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April 7th, 2016 · No Comments

Meet the Bathurst bird babicka

Ewa feeds the birds in front of Bathurst Station. The retiree, who wishes she could still work, occupies her time by caring for the pigeons and squirrels. MICHAEL CHACHURA/GLEANER NEWS

Ewa feeds the birds in front of Bathurst Station. The retiree, who wishes she could still work, occupies her time by caring for the pigeons and squirrels.
MICHAEL CHACHURA/GLEANER NEWS

By Michael Chachura

In the parkette in front of Bathurst Station an elderly lady sits feeding the pigeons and the squirrels.

Sun, rain, snow, or sleet, she’s here on the bench with a bag full of bread and some seeds. Why she feeds the animals, she doesn’t know. She’s not crazy, although sometimes she bursts into laughter and claims she is.

Her name is Ewa. She was born in the Czech Republic in the 1940s. She moved to Canada with her two children because she didn’t want her daughters playing in the street alongside Soviet tanks. Ewa worked as a nurse, spending most of her career working in a Toronto emergency room and then at a Toronto medical centre in the mental health department. She retired from nursing two years ago.

“All I want to do is go back and work,” she tells me. “If I could go back I would.”

When the pigeons see her get off the bus, they fly over Bathurst Station and land beside the bench where she sits.

“They can tell me by my white hair,” she says with a matter-of-fact face. “Wouldn’t you be happy if someone recognized you?”

She comes to see them every day and remembers their habits.

“This one, I recognize him. He sits here and waits for me to feed him from my hand.” She is also friendly with the squirrels.

“See this big one, that is the mama. Watch this.”

She throws a ladyfinger onto the ground and the big squirrel quickly grabs it. Soon Mama Squirrel is running across the street on the telephone wires. Ewa even cares for the animals when she’s not there. Before she leaves her bench each day, she sprinkles feed on the ground so that the pigeons can have breakfast the next morning.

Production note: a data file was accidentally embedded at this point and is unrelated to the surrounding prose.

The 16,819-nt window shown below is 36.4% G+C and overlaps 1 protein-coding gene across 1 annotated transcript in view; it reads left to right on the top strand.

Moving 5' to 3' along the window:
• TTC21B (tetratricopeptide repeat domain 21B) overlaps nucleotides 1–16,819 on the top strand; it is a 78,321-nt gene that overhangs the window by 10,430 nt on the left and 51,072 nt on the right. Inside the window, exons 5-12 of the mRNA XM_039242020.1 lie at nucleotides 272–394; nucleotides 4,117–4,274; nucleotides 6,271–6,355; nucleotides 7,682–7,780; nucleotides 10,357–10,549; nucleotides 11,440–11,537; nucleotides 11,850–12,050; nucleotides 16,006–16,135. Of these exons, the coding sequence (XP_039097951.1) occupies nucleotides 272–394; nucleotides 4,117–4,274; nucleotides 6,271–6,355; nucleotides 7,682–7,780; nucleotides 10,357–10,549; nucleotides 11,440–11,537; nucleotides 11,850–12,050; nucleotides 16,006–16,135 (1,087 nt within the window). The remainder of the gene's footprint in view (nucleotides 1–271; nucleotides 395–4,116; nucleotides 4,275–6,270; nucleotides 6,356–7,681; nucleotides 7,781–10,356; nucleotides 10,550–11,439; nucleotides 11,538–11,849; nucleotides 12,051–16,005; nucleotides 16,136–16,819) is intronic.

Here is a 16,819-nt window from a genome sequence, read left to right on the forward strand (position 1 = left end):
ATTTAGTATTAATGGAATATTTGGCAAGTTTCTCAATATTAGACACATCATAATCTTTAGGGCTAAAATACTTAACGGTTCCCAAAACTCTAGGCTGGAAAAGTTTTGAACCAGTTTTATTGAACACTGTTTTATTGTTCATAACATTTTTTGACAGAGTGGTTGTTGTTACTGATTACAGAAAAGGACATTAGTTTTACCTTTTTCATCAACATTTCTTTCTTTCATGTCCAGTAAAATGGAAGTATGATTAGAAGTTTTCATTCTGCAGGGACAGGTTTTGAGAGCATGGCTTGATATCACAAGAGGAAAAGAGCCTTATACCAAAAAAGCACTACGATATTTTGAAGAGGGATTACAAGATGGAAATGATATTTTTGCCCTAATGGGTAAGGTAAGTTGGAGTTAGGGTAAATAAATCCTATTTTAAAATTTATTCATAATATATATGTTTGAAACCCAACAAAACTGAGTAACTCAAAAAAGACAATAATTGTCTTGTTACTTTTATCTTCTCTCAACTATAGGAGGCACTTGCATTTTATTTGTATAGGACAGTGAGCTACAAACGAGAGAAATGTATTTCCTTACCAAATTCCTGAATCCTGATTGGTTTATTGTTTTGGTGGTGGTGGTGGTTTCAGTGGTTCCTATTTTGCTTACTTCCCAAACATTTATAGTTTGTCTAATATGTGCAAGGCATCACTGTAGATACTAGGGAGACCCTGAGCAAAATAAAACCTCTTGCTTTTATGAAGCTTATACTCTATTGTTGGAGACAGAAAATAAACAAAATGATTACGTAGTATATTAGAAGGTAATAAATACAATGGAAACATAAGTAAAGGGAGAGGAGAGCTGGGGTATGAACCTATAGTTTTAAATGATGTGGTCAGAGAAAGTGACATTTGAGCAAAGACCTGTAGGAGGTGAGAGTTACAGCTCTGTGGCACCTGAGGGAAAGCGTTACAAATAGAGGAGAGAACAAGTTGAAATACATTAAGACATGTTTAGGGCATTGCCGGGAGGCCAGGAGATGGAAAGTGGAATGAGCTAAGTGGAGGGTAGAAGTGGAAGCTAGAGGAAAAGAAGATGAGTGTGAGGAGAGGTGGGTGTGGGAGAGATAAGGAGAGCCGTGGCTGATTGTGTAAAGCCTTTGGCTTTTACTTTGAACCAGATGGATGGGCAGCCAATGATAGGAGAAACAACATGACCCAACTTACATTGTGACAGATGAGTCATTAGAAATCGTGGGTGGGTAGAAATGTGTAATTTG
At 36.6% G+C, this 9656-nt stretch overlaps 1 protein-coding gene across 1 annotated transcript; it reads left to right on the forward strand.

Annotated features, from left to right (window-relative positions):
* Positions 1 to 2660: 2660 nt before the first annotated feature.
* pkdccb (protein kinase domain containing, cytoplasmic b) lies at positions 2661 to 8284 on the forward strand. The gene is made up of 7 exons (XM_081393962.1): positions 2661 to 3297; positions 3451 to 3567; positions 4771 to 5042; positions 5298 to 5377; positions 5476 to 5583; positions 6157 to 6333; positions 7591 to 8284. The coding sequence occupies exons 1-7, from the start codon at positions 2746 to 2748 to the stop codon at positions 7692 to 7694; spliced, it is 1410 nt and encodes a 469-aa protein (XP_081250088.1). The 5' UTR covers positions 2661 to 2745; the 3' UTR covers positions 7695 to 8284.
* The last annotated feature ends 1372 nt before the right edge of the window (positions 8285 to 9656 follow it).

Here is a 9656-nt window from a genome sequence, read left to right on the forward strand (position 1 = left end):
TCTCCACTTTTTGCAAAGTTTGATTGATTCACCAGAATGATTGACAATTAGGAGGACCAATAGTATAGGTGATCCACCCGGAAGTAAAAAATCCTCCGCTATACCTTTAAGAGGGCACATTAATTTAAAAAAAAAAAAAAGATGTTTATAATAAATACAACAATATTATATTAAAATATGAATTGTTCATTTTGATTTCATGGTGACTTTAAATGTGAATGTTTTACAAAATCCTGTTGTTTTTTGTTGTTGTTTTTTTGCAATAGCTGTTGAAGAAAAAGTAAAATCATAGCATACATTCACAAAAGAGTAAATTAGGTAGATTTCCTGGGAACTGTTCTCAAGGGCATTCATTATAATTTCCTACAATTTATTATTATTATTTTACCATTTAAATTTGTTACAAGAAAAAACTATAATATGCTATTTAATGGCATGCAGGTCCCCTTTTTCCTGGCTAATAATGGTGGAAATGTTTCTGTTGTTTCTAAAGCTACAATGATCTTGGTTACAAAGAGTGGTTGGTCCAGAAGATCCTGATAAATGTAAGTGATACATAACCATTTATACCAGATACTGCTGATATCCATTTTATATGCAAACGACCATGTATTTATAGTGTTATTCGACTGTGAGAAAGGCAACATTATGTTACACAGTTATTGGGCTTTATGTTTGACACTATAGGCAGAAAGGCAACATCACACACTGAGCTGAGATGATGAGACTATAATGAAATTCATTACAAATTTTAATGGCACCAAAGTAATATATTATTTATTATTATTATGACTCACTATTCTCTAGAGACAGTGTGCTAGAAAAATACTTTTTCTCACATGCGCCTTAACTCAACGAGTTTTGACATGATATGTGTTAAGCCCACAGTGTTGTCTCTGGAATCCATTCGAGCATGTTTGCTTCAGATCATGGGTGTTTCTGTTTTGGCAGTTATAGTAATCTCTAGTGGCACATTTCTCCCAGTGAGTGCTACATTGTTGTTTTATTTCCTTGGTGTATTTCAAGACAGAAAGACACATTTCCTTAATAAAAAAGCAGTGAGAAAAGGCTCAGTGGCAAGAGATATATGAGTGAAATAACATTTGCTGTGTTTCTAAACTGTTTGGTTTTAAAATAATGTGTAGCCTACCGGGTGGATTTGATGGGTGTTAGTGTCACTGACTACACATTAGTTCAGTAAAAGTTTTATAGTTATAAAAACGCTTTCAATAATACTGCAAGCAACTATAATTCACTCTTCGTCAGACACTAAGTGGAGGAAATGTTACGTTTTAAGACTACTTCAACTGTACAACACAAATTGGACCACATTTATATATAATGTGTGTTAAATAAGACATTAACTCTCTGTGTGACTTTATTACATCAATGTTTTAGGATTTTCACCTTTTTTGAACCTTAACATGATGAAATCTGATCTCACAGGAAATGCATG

She’s been coming to this bench every day since she retired.

“I remember in Prague it was normal for people to feed the birds. Here they give you dirty looks.”

She believes the birds deserve to be treated with dignity and respect.

“The birds are very smart, very smart.”

She once found a pigeon that was injured and couldn’t walk.

“I couldn’t leave him. I am like that.”

She took a taxi, with the pigeon as passenger, to Sheppard and Downsview. There she entrusted it to Rudy, known as the Pigeon Protector.

Sometimes a bird gets sick or injured and passes away. Ewa refuses to allow their bodies to be disposed of or left to rot. Instead she smuggles them onto the bus under her coat to bury them in a special place. She will never disclose the location so that no one can disturb their resting place.

Ewa believes that retirees die because of boredom. Her biggest fear is becoming someone who stays at home and does nothing. Feeding the birds keeps her sharp and busy.

The reason Ewa feeds the birds is as unique as she is.

As a retiree, she feels trapped. She loved her work and wishes she could go back to it. Her patients required special attention and care. Those suffering with mental illness are oppressed in our society, and some are forced to spend time on the streets, where people like you and me ignore their pleas for spare change or food. Ewa’s care for the pigeons is motivated by more than just a love for animals. It is motivated by a deep compassion for those in need. She acts on the principle that everyone and everything deserves compassion.

What will happen when she is no longer able to feed the birds?

“I don’t even want to think about it,” she says, cupping her hands and shaking them to the sky, the wind raw and biting.

“I need them.”

Tags: Annex · Life